assert.equal(event.purchased, true, 'purchased is correct')

  // Check that seller received funds
  let newSellerBalance
  newSellerBalance = await web3.eth.getBalance(seller)
  newSellerBalance = new web3.utils.BN(newSellerBalance)

  let price
  price = web3.utils.toWei('1', 'Ether')
  price = new web3.utils.BN(price)

  const exepectedBalance = oldSellerBalance.add(price)

  assert.equal(newSellerBalance.toString(), exepectedBalance.toString())

  // FAILURE: Tries to buy a product that does not exist, i.e., product must have valid id
  await marketplace.purchaseProduct(99, { from: buyer, value: web3.utils.toWei('1', 'Ether')}).should.be.rejected;      // FAILURE: Buyer tries to buy without enough ether
  // FAILURE: Buyer tries to buy without enough ether
  await marketplace.purchaseProduct(productCount, { from: buyer, value: web3.utils.toWei('0.5', 'Ether') }).should.be.rejected;
  // FAILURE: Deployer tries to buy the product, i.e., product can't be purchased twice
  await marketplace.purchaseProduct(productCount, { from: deployer, value: web3.utils.toWei('1', 'Ether') }).should.be.rejected;
  // FAILURE: Buyer tries to buy again, i.e., buyer can't be the seller
  await marketplace.purchaseProduct(productCount, { from: buyer, value: web3.utils.toWei('1', 'Ether') }).should.be.rejected;
})

This test works much like the sellProduct() function test. It does a few key things:

  • Checks that the product was transferred to the buyer
  • Checks that the seller received the Ether cryptocurrency funds automatically
  • Checks all failure cases to make sure that we protect against them inside the function

Now, let's run the tests from the command line like this:

$ truffle test

🎉 Yay, they pass!

Finally, let's deploy the smart contract to the network so that we can start building the client side application to interact with it in the next section. We can re-run our migrations with the --reset flag to migrate the smart contracts to the network. It will create a new copy of the smart contract on the blockchain:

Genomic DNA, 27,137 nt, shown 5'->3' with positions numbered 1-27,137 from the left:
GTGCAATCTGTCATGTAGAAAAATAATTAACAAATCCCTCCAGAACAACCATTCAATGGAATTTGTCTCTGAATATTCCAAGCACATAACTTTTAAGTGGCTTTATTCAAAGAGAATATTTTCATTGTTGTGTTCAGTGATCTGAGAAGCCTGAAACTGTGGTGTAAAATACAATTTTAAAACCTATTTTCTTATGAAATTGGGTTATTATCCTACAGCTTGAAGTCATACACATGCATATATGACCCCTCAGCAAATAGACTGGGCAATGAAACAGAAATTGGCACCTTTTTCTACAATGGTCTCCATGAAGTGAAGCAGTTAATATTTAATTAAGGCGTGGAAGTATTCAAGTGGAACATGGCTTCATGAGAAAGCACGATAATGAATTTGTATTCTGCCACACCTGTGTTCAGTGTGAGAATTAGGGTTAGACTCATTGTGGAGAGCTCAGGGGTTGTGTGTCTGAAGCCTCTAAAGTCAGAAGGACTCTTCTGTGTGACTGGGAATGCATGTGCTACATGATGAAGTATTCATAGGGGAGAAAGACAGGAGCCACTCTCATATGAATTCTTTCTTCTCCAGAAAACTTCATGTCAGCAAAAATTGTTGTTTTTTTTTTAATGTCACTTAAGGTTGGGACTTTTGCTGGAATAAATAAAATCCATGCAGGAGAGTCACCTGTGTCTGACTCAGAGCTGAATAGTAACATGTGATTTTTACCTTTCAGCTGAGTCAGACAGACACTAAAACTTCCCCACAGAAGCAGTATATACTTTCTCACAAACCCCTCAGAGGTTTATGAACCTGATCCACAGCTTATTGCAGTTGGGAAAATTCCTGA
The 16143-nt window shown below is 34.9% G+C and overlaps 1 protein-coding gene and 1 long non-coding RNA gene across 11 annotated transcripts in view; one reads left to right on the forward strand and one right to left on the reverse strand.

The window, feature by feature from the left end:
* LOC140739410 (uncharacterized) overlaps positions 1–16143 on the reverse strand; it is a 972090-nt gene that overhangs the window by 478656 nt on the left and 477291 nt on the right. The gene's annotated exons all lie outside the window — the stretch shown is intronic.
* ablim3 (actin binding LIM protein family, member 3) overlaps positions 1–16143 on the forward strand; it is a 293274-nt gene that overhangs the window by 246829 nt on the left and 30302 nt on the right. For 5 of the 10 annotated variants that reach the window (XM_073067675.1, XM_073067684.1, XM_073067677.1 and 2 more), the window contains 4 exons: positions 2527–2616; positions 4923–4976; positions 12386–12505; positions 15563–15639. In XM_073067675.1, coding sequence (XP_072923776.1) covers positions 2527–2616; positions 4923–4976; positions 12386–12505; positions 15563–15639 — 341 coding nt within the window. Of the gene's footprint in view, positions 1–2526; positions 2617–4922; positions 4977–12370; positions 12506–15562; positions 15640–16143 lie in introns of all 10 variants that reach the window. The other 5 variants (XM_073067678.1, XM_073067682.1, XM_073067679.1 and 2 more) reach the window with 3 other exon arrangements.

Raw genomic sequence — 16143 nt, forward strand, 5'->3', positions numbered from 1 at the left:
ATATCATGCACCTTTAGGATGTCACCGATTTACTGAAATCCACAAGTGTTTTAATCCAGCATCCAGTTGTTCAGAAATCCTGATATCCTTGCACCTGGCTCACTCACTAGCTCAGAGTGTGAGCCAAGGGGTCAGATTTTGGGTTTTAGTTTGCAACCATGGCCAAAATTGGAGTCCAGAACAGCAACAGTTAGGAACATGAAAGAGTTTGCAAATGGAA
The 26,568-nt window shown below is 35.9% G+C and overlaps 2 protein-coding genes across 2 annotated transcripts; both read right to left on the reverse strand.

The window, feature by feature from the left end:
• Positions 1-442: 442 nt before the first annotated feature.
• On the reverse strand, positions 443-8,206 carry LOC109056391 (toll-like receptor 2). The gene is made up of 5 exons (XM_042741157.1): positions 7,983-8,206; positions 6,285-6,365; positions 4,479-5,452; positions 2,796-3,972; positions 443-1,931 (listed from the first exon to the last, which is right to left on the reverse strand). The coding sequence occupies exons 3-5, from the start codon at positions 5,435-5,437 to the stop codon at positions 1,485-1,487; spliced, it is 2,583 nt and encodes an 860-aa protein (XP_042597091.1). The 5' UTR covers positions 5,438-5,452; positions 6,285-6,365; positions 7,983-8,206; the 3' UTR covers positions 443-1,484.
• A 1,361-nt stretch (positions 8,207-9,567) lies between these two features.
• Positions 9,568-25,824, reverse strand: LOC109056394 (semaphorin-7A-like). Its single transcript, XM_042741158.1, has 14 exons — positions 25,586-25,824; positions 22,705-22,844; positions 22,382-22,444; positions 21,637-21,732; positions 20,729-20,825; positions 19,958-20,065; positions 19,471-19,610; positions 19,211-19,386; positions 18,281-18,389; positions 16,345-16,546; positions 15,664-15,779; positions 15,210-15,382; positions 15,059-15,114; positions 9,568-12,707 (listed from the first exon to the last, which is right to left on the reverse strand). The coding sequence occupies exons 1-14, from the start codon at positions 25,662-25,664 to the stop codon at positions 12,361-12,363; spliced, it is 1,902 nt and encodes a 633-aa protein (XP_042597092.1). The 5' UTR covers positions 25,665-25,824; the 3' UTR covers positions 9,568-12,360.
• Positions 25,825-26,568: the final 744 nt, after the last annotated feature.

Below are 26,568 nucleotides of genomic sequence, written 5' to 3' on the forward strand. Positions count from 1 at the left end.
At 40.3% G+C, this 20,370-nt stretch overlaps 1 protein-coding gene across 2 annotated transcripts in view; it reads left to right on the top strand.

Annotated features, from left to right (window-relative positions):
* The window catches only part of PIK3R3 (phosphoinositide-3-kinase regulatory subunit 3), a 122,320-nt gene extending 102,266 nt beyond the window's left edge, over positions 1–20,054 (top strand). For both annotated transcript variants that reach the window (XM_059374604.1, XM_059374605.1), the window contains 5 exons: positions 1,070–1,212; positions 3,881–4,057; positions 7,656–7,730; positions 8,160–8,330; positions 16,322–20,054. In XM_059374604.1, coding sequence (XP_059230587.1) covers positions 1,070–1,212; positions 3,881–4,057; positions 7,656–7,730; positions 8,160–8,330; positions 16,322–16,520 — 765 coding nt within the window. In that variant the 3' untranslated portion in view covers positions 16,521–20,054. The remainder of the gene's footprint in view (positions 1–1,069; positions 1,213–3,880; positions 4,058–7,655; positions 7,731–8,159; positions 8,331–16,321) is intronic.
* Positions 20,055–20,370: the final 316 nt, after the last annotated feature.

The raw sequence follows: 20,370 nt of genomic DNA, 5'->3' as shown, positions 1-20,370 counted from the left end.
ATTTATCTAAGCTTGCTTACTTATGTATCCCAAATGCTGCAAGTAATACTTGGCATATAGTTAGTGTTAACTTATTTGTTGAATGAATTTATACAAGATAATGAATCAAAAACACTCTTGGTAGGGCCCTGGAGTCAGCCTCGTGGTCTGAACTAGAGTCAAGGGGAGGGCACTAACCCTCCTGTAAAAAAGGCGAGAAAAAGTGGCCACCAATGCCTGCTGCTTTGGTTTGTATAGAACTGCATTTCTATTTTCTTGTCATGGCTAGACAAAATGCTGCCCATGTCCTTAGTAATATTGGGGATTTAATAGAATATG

$ truffle migrate --reset

Awesome job! If you got stuck, feel free to re-watch this portion of the video for further clarification. You can also find a copy of all the code here.

 

Part 4: Marketplace Website Setup (Front End)

The accompanying video footage for this portion of the tutorial begins at 01:26:20. You can also find the code here.

Now let's start building the client side application for the Marketplace. Here's what we'll do in this section:

  • Start the app, and run the starter kit in our browser
  • Connect our web browser to the blockchain
  • Connect our web app to the blockchain, and start talking to the Marketplace smart contract
  • Let's go ahead and start the web server to view the starter kit web app in our browser:
  • $ npm run start

    This should start your web server and automatically open the website in your browser like this:

    Blockchain App Template

    This starter kit comes with everything we need to build our application:

    • React.js for building out the interface
    • Bootstrap for creating UI elements without writing CSS
    • Web3.js for connecting our app to the blockchain

    Now let's connect our web browser to the blockchain. We'll use Metamask for this, which we installed in the dependencies section of the tutorial. To do this we'll need to do two things:

    • Connect Metamask to our Ganache personal blockchain instance
    • Import some accounts from Ganache into Metamask so that we can act on their behalf as users of our marketplace application

    You can watch me set up metamask at this point in the video.

    Next, let me briefly explain why we're using React.js to build our project. We need a way to manage all of the client side behavior of our application, and store data from the blockchain. Instead of doing this all by hand, React.js gives us this ability out of the box by organizing our code into reusable components, and managing our application state with its state object. You can watch my full explanation of React.js at this point in the video.